Governor Deval Patrick and the Massachusetts Life Sciences Center Tuesday announced more than $3 million in grants to support life-sciences-related capital projects in the MetroWest region, including $3 million for Framingham State University to fund major lab renovation projects.
Through the Massachusetts Life Sciences Center, Massachusetts is investing $1 billion over 10 years in the growth of the state’s life sciences ecosystem. To date the MLSC has awarded more than $330 million to support life sciences-related capital projects across the state, creating thousands of jobs and more than 1.3 million square feet of new education, research and manufacturing space.
“Supporting innovation propels our economy forward and prepares our workers for the 21st century global marketplace,” said Gov. Patrick in a statement. “Our innovation economy relies on a well-educated, well-skilled workforce, and these grants will expand opportunity and grow jobs in the MetroWest region.”
The $3 million grant awarded to Framingham State University will fund laboratory renovations to support Life Sciences workforce development and training, as well as research and development.
Framingham State University intends to utilize the lab expansion and renovation to provide additional biology and chemistry teaching and research laboratories, to enhance their capacity to support STEM academic programs and meet workforce readiness goals, and to upgrade existing infrastructure.
“We know that Massachusetts companies are in need of highly educated science and math graduates,” said interim Framingham State President Robert Martin. “The Hemenway Hall expansion and renovation project will have a transformative impact on the University’s STEM programs by providing our students and faculty with access to state-of-the-art science classrooms and laboratories. This generous grant from the Massachusetts Life
Sciences Center is the final piece of the puzzle that will allow us to complete the project as we envisioned it several years ago.”
Framingham State University is celebrating its 175th year and Martin said he couldn't think of a better present than a $3 million grant.
"This is really a shot in the arm for the university," said Martin.
“A key strategy of the Life Sciences Center is to use our capital dollars to enable the creation of unique resources that are available to the Massachusetts life sciences community, and this innovate project at Framingham State University and the planning that is underway at MassBay Community College are great examples of that,” said Dr.
Susan Windham-Bannister, President & CEO of the Massachusetts Life Sciences Center.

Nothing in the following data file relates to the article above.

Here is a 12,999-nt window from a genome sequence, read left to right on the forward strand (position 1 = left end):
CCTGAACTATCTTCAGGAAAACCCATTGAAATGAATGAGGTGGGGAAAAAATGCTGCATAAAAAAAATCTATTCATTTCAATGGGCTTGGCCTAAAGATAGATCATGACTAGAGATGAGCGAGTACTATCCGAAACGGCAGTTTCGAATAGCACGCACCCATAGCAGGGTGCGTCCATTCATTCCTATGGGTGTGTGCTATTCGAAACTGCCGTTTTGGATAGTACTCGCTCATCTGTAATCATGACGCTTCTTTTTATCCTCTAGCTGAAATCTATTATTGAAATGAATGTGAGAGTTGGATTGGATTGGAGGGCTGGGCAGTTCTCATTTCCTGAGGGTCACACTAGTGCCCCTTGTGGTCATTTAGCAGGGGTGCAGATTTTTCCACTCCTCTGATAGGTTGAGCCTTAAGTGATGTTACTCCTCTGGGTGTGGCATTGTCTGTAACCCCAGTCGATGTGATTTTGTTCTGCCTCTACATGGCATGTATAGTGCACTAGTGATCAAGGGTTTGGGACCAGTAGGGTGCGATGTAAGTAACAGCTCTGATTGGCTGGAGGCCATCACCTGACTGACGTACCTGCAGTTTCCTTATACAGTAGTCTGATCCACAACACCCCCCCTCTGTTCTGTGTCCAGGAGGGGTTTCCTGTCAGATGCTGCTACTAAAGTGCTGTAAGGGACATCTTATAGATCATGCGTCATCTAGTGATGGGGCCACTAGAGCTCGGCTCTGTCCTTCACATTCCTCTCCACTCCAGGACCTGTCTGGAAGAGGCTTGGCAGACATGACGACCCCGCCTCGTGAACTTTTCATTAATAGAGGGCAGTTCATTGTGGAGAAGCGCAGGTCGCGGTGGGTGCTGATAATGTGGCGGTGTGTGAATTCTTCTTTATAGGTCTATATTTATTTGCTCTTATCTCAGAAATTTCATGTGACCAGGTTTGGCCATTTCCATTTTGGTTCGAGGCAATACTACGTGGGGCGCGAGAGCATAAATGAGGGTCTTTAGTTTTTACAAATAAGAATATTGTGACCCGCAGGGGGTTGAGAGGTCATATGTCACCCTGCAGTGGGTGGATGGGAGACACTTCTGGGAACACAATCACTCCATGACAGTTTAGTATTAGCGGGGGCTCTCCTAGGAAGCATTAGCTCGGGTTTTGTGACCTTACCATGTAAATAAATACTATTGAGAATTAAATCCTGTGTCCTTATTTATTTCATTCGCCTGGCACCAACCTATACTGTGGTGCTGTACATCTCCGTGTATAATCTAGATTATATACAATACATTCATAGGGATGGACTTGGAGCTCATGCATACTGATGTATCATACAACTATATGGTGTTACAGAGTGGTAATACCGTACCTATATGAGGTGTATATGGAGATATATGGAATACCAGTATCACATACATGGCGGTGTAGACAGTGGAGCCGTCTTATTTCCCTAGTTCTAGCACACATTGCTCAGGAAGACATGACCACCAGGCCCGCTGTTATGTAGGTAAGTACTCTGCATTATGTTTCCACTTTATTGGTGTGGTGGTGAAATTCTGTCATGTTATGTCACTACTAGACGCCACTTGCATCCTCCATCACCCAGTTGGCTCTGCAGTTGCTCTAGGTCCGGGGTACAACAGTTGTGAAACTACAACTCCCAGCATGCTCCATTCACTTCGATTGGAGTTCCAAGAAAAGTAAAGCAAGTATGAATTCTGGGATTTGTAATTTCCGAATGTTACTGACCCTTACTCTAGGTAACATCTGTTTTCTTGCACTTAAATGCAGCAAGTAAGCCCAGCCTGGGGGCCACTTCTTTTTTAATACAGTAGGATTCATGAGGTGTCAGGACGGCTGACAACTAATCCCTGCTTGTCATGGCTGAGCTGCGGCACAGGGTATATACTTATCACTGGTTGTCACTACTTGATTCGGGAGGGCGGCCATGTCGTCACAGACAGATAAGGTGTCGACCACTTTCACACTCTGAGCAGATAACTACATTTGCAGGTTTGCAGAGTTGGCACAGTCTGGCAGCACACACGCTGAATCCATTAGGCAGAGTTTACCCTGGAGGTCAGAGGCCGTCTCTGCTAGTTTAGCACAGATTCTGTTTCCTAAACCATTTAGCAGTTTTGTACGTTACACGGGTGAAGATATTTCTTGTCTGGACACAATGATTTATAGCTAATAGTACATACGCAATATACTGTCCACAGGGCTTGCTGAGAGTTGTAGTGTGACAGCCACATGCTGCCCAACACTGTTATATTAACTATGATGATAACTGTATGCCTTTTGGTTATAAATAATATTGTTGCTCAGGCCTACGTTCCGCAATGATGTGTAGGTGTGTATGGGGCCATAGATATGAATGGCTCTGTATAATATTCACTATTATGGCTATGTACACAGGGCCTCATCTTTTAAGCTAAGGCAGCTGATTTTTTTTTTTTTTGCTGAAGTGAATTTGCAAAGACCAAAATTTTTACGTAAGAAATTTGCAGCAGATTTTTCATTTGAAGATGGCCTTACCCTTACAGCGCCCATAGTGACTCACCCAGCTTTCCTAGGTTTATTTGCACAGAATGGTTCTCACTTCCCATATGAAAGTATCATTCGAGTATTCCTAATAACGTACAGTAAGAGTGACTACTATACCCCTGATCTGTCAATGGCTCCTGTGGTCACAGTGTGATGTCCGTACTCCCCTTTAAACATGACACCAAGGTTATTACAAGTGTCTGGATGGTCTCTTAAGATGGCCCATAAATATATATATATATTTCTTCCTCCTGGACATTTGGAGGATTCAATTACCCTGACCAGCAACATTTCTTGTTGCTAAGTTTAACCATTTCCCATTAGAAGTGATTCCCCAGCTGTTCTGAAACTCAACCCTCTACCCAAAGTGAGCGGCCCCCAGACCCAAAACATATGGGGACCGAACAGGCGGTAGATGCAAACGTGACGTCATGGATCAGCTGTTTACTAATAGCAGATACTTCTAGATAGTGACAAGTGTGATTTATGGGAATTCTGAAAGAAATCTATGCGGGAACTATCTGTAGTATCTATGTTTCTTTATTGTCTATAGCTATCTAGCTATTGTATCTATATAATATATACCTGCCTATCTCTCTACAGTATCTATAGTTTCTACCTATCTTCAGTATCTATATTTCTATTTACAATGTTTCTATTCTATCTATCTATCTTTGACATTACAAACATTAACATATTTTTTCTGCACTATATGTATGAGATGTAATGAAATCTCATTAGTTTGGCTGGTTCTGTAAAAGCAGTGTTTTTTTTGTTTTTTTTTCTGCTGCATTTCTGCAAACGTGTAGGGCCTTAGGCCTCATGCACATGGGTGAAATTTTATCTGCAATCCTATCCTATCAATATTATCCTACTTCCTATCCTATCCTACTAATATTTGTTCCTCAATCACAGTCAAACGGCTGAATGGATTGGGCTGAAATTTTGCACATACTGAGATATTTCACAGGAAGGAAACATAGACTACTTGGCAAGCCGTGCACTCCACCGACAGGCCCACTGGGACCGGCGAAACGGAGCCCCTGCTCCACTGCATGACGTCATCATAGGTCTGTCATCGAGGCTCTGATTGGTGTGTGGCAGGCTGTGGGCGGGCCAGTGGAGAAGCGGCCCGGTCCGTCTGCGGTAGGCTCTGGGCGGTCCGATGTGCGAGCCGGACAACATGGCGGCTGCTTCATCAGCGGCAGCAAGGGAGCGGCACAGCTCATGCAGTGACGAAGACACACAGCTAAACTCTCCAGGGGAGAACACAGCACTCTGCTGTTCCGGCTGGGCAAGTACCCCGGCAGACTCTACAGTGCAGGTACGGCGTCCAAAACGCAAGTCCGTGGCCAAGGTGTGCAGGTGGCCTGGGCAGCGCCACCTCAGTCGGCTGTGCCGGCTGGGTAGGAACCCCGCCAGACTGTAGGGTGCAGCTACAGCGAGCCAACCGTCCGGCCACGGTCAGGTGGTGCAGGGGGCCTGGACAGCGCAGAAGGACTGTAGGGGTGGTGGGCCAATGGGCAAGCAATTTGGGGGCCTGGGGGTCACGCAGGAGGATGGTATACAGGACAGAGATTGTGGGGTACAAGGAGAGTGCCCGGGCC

Click on the attached video to hear more of what Windham-Bannister had to say during the Tuesday press conference.
Also on Tuesday, MassBay Community College received a $50,000 planning grant to develop a robust strategic action plan for the Applied Life Sciences and Technology Center to be housed within the downtown Framingham campus, that is currently in its design phase utilizing a $22.1 million capital appropriation from the Commonwealth of Massachusetts.
“State universities and community colleges, like Framingham State University and MassBay Community College, and the three high schools we are recognizing today play major roles in training the next generation of our state’s life sciences workforce, and they ensure that training for innovation economy jobs is inclusive and available all across the state. Our grants help ensure that these schools can provide students with first-rate training
facilities," said Windham-Bannister.
“The life sciences sector is key to future job growth and economic development, and these grants will drive MetroWest forward as a leader in biotech education and research,” said Sen, Karen Spilka, who represents Framingham. “These two important projects at Framingham State and MassBay are preparing students to join the STEM and life sciences
workforce and are terrific examples of innovative research and entrepreneurship in our community.”
"These two grants to Framingham State University and MassBay Community College in Framingham will greatly enhance the MetroWest's commitment to the life sciences. It’s an incredible commitment from the Commonwealth to assure our continued leadership in the Biotech field and strong employment in the life sciences," said Framingham State Rep. Chris Walsh in a press statement.
Three MetroWest-area high schools were authorized to receive equipment and supply grants from the Massachusetts Life Sciences Center.
- Assabet Valley Regional Technical High School for $40,000
- Tri-County Regional Vocational Technical High School for $100,000
- Waltham High School for $100,000